Marketing Myopia

Marketing myopia is the nearsighted focus on selling goods and services at the expense of consumer needs. Marketing myopia was coined by Harvard Business School professor Theodore Levitt in 1960. Originally, Levitt described the concept in the context of organizations in high-growth industries that become complacent in their belief that such industries never fail.

Marketing Personas

Marketing personas give businesses a general overview of key segments of their target audience and how these segments interact with their brand. Marketing personas are based on the data of an ideal, fictional customer whose characteristics, needs, and motivations are representative of a broader market segment.

Meme Marketing

Meme marketing is any marketing strategy that uses memes to promote a brand. The term “meme” itself was popularized by author Richard Dawkins over 50 years later in his 1976 book The Selfish Gene. In the book, Dawkins described how ideas evolved and were shared across different cultures. The internet has enabled this exchange to occur at an exponential rate, with the first modern memes emerging in the late 1990s and early 2000s.


Microtargeting is a marketing strategy that utilizes consumer demographic data to identify the interests of a very specific group of individuals. Like most marketing strategies, the goal of microtargeting is to positively influence consumer behavior.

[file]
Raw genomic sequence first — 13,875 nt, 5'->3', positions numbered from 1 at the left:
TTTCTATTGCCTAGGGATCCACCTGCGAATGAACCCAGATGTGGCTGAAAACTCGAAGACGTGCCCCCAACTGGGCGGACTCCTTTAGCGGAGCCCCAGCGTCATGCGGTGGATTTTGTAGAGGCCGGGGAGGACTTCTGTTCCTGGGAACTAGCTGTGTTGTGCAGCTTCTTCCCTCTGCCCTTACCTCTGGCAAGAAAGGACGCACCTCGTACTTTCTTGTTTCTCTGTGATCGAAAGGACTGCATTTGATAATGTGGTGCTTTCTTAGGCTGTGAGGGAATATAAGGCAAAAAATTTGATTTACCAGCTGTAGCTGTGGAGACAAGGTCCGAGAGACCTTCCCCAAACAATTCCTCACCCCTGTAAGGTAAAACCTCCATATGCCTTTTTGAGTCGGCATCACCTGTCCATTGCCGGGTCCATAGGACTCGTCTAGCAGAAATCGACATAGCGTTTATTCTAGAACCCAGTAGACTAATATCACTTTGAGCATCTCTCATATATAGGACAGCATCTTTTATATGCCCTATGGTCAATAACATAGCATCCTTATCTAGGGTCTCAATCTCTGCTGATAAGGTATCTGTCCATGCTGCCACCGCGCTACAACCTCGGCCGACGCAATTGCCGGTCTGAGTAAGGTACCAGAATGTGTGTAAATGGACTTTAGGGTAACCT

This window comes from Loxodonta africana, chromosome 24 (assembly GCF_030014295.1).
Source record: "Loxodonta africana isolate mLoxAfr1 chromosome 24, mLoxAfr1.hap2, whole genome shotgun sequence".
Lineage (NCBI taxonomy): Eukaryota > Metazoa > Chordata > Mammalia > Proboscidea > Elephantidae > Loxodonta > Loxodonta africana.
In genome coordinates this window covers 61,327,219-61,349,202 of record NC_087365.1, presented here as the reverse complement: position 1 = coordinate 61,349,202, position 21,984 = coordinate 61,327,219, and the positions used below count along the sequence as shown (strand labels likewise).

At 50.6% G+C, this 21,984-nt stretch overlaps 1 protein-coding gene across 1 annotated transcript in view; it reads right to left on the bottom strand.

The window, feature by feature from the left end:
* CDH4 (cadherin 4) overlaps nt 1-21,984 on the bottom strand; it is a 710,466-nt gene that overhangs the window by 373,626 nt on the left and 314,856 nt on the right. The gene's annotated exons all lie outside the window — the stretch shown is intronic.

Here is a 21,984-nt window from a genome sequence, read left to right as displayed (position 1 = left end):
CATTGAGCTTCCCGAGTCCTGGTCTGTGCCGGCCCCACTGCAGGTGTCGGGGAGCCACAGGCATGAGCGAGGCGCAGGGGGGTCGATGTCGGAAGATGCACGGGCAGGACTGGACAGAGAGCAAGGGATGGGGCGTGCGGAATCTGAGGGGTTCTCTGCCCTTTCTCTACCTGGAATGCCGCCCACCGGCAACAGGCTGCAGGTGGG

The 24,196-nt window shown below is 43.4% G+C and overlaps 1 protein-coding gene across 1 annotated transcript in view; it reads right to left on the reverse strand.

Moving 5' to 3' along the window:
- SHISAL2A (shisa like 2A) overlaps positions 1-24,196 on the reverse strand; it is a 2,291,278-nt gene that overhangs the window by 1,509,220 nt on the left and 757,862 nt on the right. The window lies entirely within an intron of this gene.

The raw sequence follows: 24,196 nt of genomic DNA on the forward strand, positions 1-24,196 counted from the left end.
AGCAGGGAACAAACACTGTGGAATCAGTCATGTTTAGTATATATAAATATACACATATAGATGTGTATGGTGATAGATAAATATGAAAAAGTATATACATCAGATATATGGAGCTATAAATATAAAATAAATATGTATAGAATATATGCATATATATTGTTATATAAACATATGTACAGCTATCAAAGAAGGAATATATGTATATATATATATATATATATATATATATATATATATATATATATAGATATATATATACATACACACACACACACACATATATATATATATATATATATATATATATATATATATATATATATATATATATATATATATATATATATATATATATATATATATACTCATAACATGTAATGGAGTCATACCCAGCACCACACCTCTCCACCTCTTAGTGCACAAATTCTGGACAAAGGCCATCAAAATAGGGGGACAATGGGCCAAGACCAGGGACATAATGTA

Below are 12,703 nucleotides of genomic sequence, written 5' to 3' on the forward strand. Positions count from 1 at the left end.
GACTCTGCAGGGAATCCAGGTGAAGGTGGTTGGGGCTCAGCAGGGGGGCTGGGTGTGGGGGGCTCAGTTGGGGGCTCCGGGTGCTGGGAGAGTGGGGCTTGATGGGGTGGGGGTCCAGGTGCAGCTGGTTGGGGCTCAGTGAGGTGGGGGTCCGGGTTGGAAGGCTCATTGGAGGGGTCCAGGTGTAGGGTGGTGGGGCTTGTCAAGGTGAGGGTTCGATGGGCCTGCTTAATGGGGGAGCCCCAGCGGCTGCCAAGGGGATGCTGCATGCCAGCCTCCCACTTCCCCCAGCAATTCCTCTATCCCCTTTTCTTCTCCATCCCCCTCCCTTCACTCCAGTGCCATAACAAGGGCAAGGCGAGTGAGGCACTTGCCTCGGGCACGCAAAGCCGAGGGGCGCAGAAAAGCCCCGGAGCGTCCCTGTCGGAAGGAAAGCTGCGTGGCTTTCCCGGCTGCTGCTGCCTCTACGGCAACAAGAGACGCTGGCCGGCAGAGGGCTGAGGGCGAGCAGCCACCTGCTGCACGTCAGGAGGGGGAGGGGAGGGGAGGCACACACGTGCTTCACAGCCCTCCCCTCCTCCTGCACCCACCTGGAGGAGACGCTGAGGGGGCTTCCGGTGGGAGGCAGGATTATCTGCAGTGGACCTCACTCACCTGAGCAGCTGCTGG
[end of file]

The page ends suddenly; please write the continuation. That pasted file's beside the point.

Multi-Channel Marketing

Multichannel marketing executes a marketing strategy across multiple platforms to reach as many consumers as possible. Here, a platform may refer to product packaging, word-of-mouth advertising, mobile apps, email, websites, or promotional events, and all the other channels that can help amplify the brand to reach as many consumers as possible.

Multi-Level Marketing

Multi-level marketing (MLM), otherwise known as network or referral marketing, is a strategy in which businesses sell their products through person-to-person sales. When consumers join MLM programs, they act as distributors. Distributors make money by selling the product directly to other consumers. They earn a small percentage of sales from those that they recruit to do the same – often referred to as their “downline”.

Net Promoter Score

The Net Promoter Score (NPS) is a measure of the ability of a product or service to attract word-of-mouth advertising. NPS is a crucial part of any marketing strategy since attracting and then retaining customers means they are more likely to recommend a business to others.


Neuromarketing information is collected by measuring brain activity related to specific brain functions using sophisticated and expensive technology such as MRI machines. Some businesses also choose to make inferences of neurological responses by analyzing biometric and heart-rate data. Neuromarketing is the domain of large companies with similarly large budgets or subsidies. These include Frito-Lay, Google, and The Weather Channel.


Newsjacking as a marketing strategy was popularised by David Meerman Scott in his book Newsjacking: How to Inject Your Ideas into a Breaking News Story and Generate Tons of Media Coverage. Newsjacking describes the practice of aligning a brand with a current event to generate media attention and increase brand exposure.

Niche Marketing

A microniche is a subset of potential customers within a niche. In the era of dominating digital super-platforms, identifying a microniche can kick off the strategy of digital businesses to prevent competition against large platforms. As the microniche becomes a niche, then a market, scale becomes an option.

Push vs. Pull Marketing

We can define pull and push marketing from the perspective of the target audience or customers. In push marketing, as the name suggests, you’re promoting a product so that consumers can see it. In a pull strategy, consumers might look for your product or service drawn by its brand.